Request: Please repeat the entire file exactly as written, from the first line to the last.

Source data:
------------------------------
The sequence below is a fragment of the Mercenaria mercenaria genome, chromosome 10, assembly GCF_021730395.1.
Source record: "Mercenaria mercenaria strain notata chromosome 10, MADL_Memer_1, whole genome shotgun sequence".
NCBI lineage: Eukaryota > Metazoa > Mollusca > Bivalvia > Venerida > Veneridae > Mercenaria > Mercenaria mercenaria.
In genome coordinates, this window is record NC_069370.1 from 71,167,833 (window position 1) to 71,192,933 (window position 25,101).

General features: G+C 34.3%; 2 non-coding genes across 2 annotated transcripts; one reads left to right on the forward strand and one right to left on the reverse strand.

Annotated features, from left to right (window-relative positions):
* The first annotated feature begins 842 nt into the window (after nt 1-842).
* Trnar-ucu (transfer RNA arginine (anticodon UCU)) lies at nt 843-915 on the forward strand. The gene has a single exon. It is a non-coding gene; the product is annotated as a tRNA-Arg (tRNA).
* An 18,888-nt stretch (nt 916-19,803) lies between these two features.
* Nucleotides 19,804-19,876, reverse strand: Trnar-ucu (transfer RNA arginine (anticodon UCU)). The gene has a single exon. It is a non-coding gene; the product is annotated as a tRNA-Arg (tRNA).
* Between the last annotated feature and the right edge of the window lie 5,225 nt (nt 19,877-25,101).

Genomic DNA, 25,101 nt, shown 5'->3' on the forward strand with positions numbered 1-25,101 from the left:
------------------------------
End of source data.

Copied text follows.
The sequence below is a fragment of the Mercenaria mercenaria genome, chromosome 10, assembly GCF_021730395.1.
Source record: "Mercenaria mercenaria strain notata chromosome 10, MADL_Memer_1, whole genome shotgun sequence".
NCBI lineage: Eukaryota > Metazoa > Mollusca > Bivalvia > Venerida > Veneridae > Mercenaria > Mercenaria mercenaria.
In genome coordinates, this window is record NC_069370.1 from 71,167,833 (window position 1) to 71,192,933 (window position 25,101).

General features: G+C 34.3%; 2 non-coding genes across 2 annotated transcripts; one reads left to right on the forward strand and one right to left on the reverse strand.

Annotated features, from left to right (window-relative positions):
* The first annotated feature begins 842 nt into the window (after nt 1-842).
* Trnar-ucu (transfer RNA arginine (anticodon UCU)) lies at nt 843-915 on the forward strand. The gene has a single exon. It is a non-coding gene; the product is annotated as a tRNA-Arg (tRNA).
* An 18,888-nt stretch (nt 916-19,803) lies between these two features.
* Nucleotides 19,804-19,876, reverse strand: Trnar-ucu (transfer RNA arginine (anticodon UCU)). The gene has a single exon. It is a non-coding gene; the product is annotated as a tRNA-Arg (tRNA).
* Between the last annotated feature and the right edge of the window lie 5,225 nt (nt 19,877-25,101).

Genomic DNA, 25,101 nt, shown 5'->3' on the forward strand with positions numbered 1-25,101 from the left: